The Atlantic Coast Pipeline will be a job creator and economic game changer for communities across West Virginia, Virginia and North Carolina.
From welders and equipment operators to safety inspectors and more, thousands of hardworking men and women from local communities will help build the Atlantic Coast Pipeline. Many of them will enter free local training programs, where they will learn new skills or trades and be able to launch a whole new career in the construction industry.
While many opposed to the project write them off as “temporary jobs,” the hardworking men and women in America’s construction industry don’t see them that way.
Sean McGarvey, president of North America’s Building Trades Union, said in a 2015 interview
, “When you think about it, would you consider the Hoover Dam, one of the iconic New Deal construction projects, to be a temporary job? The Golden Gate Bridge? That’s technically a temporary job, but those folks with those skill sets then move from that project to the next project, and we have a functioning economy, and we’ll make the proper investments, both on the private side and on the public side.”
The ACP is proud to hire workers to create that “functioning economy” in local communities along the route. Some of the local workforce already in place for the Atlantic Coast Pipeline includes North Carolina-based Heaton Construction, Glover Construction and MJ Price Construction, who recently joined the ACP team to celebrate for the groundbreaking of the compressor station in Northampton County, NC [link to video].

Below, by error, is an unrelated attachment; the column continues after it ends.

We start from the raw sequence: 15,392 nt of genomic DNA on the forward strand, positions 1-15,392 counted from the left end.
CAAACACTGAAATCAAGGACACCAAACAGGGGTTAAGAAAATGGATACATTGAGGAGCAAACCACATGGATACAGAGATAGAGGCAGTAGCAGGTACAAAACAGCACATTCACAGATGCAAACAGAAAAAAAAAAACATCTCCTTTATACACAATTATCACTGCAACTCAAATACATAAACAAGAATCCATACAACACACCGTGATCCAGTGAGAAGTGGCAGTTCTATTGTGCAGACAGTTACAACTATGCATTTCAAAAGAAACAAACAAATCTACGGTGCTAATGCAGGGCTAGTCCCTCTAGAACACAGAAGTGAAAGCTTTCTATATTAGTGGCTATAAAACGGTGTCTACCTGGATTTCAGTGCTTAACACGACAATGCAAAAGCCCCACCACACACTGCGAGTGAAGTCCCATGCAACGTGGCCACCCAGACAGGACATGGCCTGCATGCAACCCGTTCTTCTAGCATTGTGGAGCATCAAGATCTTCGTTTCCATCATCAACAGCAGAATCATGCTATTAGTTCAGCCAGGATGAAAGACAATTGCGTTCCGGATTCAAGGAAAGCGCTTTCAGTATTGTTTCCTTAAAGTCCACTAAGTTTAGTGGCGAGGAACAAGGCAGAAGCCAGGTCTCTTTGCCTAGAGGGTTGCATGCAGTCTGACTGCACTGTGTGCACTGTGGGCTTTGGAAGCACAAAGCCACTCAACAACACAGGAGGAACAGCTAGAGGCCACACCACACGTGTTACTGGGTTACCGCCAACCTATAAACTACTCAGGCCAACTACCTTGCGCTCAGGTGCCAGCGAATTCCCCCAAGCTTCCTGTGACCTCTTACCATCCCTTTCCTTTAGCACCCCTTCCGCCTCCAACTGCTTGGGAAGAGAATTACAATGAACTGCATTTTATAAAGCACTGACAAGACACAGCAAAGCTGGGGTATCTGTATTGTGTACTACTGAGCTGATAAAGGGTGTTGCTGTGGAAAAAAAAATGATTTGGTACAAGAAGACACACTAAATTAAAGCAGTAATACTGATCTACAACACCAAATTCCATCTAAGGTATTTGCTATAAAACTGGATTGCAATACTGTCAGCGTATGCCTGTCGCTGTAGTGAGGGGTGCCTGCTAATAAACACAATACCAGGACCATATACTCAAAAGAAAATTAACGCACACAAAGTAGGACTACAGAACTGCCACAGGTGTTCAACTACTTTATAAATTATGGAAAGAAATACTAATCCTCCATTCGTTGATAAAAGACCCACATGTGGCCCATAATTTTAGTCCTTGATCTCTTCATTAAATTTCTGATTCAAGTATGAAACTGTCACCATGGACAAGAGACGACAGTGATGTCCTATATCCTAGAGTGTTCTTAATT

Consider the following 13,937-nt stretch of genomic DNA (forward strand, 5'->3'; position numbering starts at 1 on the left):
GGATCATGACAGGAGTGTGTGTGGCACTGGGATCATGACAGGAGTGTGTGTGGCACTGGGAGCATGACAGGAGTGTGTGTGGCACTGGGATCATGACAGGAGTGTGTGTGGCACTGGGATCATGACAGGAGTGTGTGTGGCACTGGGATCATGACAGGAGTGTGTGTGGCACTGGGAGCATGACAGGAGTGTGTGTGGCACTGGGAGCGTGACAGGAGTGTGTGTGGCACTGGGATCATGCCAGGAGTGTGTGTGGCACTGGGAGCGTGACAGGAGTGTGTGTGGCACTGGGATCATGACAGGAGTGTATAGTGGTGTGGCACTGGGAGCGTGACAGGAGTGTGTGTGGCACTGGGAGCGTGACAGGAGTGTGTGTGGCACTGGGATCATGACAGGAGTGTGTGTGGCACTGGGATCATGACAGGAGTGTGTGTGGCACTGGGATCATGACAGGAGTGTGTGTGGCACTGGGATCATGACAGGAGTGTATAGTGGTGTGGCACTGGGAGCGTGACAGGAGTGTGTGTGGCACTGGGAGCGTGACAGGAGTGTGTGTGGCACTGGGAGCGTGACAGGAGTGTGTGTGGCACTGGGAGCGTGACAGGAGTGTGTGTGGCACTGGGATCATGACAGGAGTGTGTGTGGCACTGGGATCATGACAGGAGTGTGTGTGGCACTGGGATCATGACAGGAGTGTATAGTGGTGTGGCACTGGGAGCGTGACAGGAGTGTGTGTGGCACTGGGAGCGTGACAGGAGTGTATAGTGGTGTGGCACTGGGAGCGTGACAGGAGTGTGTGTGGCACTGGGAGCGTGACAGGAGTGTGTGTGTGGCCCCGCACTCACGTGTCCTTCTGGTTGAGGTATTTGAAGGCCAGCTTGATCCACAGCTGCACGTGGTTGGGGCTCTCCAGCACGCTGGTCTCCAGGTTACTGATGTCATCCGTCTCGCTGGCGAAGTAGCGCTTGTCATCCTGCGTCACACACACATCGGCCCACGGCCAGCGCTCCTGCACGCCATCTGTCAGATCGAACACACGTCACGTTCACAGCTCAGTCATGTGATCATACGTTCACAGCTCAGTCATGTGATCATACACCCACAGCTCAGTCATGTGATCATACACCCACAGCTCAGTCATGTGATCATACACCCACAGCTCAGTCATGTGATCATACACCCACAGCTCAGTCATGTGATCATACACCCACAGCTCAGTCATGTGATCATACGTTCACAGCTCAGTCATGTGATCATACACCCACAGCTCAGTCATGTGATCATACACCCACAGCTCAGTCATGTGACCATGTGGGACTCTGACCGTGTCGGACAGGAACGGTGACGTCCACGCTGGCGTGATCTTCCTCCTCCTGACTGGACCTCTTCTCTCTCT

Construction is also estimated to create $2.7 billion in economic activity throughout the region—this comes from renting hotels and vehicles, shopping at local stores, visiting restaurants, purchasing equipment and much more.
And best of all, the pipeline will continue creating jobs long after construction wraps up. The Atlantic Coast Pipeline will help rebuild our region’s struggling manufacturing economy, attracting new industries to the region and the thousands of good-paying jobs they bring.
Beyond jobs and economic activity, the pipeline will also support local public services in each of the communities where it’s built. Once in operation, the pipeline will generate $28 million annually in property tax revenue for local governments along the route. That’s new revenue that local communities can invest in their schools, roads, public safety and more.
Plus, because the pipeline will save consumers and businesses hundreds of millions each year on energy costs, consumers will put that savings back into their local economies and businesses will invest savings in growth and new hires. That economic ripple effect will create thousands of more new jobs.